Radiologists produce unstructured data that could be valuable for clinical care when consumed by information systems. However, variability in style limits usage. Study compares performance of system using domain-adapted language model (RadLing) and general-purpose large language model (GPT-4) in extracting common data elements (CDE) from thoracic radiology reports. Three radiologists annotated a retrospective dataset of 1300 thoracic reports (900 training, 400 test) and mapped to 21 pre-selected relevant CDEs. RadLing was used to generate embeddings for sentences and identify CDEs using cosine-similarity, which were mapped to values using light-weight mapper. GPT-4 system used OpenAI's general-purpose embeddings to identify relevant CDEs and used GPT-4 to map to values. The output CDE:value pairs were compared to the reference standard; an identical match was considered true positive. Precision (positive predictive value) was 96% (2700/2824) for RadLing and 99% (2034/2047) for GPT-4. Recall (sensitivity) was 94% (2700/2876) for RadLing and 70% (2034/2887) for GPT-4; the difference was statistically significant (P<.001). RadLing's domain-adapted embeddings were more sensitive in CDE identification (95% vs 71%) and its light-weight mapper had comparable precision in value assignment (95.4% vs 95.0%). RadLing system exhibited higher performance than GPT-4 system in extracting CDEs from radiology reports. RadLing system's domain-adapted embeddings outperform general-purpose embeddings from OpenAI in CDE identification and its light-weight value mapper achieves comparable precision to large GPT-4. RadLing system offers operational advantages including local deployment and reduced runtime costs. Domain-adapted RadLing system surpasses GPT-4 system in extracting common data elements from radiology reports, while providing benefits of local deployment and lower costs.
Validation metrics are key for the reliable tracking of scientific progress and for bridging the current chasm between artificial intelligence (AI) research and its translation into practice. However, increasing evidence shows that particularly in image analysis, metrics are often chosen inadequately in relation to the underlying research problem. This could be attributed to a lack of accessibility of metric-related knowledge: While taking into account the individual strengths, weaknesses, and limitations of validation metrics is a critical prerequisite to making educated choices, the relevant knowledge is currently scattered and poorly accessible to individual researchers. Based on a multi-stage Delphi process conducted by a multidisciplinary expert consortium as well as extensive community feedback, the present work provides the first reliable and comprehensive common point of access to information on pitfalls related to validation metrics in image analysis. Focusing on biomedical image analysis but with the potential of transfer to other fields, the addressed pitfalls generalize across application domains and are categorized according to a newly created, domain-agnostic taxonomy. To facilitate comprehension, illustrations and specific examples accompany each pitfall. As a structured body of information accessible to researchers of all levels of expertise, this work enhances global comprehension of a key topic in image analysis validation.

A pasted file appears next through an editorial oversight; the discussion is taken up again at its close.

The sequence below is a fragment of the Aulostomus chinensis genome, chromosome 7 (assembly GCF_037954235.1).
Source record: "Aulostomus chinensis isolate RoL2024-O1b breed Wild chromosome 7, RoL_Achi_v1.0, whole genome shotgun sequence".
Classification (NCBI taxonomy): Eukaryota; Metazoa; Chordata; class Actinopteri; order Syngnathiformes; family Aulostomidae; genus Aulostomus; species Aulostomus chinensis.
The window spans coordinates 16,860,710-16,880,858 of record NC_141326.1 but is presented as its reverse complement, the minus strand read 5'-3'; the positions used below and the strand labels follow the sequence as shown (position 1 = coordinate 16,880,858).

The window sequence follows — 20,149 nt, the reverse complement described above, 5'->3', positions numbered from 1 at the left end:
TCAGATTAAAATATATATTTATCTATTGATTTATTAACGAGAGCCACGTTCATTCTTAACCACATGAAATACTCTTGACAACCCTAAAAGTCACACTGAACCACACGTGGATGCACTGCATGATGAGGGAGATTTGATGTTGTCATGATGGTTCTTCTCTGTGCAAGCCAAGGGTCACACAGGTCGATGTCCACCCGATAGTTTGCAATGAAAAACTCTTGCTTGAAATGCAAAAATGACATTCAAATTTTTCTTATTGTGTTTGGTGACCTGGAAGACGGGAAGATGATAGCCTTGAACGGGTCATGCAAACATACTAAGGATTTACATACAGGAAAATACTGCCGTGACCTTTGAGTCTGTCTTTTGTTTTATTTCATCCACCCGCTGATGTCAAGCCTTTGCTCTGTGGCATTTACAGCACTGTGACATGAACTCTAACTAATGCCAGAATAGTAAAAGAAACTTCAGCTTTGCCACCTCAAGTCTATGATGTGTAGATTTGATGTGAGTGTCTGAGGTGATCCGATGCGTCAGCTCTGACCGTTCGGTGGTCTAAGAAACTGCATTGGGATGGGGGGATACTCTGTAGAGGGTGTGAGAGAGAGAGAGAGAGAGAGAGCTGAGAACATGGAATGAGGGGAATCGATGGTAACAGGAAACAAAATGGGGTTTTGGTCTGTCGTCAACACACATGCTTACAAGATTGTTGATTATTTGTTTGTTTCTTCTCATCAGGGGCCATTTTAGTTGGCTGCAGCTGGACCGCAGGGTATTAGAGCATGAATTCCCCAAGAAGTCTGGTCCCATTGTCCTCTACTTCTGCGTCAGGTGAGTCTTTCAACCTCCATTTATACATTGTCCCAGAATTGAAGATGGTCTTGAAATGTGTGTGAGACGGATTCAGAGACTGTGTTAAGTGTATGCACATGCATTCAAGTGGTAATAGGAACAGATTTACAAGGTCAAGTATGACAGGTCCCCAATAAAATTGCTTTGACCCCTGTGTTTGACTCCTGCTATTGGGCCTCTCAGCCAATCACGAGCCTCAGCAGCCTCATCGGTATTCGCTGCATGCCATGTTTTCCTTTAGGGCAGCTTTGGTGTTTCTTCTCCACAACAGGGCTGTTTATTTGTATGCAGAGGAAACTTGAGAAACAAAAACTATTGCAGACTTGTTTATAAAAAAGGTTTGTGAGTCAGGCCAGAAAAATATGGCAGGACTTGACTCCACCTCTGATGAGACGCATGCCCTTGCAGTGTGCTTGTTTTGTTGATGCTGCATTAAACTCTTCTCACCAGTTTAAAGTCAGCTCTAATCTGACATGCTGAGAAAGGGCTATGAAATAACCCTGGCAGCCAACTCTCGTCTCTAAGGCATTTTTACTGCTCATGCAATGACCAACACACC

The field of automatic biomedical image analysis crucially depends on robust and meaningful performance metrics for algorithm validation. Current metric usage, however, is often ill-informed and does not reflect the underlying domain interest. Here, we present a comprehensive framework that guides researchers towards choosing performance metrics in a problem-aware manner. Specifically, we focus on biomedical image analysis problems that can be interpreted as a classification task at image, object or pixel level. The framework first compiles domain interest-, target structure-, data set- and algorithm output-related properties of a given problem into a problem fingerprint, while also mapping it to the appropriate problem category, namely image-level classification, semantic segmentation, instance segmentation, or object detection. It then guides users through the process of selecting and applying a set of appropriate validation metrics while making them aware of potential pitfalls related to individual choices. In this paper, we describe the current status of the Metrics Reloaded recommendation framework, with the goal of obtaining constructive feedback from the image analysis community. The current version has been developed within an international consortium of more than 60 image analysis experts and will be made openly available as a user-friendly toolkit after community-driven optimization.
While the importance of automatic image analysis is increasing at an enormous pace, recent meta-research revealed major flaws with respect to algorithm validation. Specifically, performance metrics are key for objective, transparent and comparative performance assessment, but relatively little attention has been given to the practical pitfalls when using specific metrics for a given image analysis task. A common mission of several international initiatives is therefore to provide researchers with guidelines and tools to choose the performance metrics in a problem-aware manner. This dynamically updated document has the purpose to illustrate important limitations of performance metrics commonly applied in the field of image analysis. The current version is based on a Delphi process on metrics conducted by an international consortium of image analysis experts.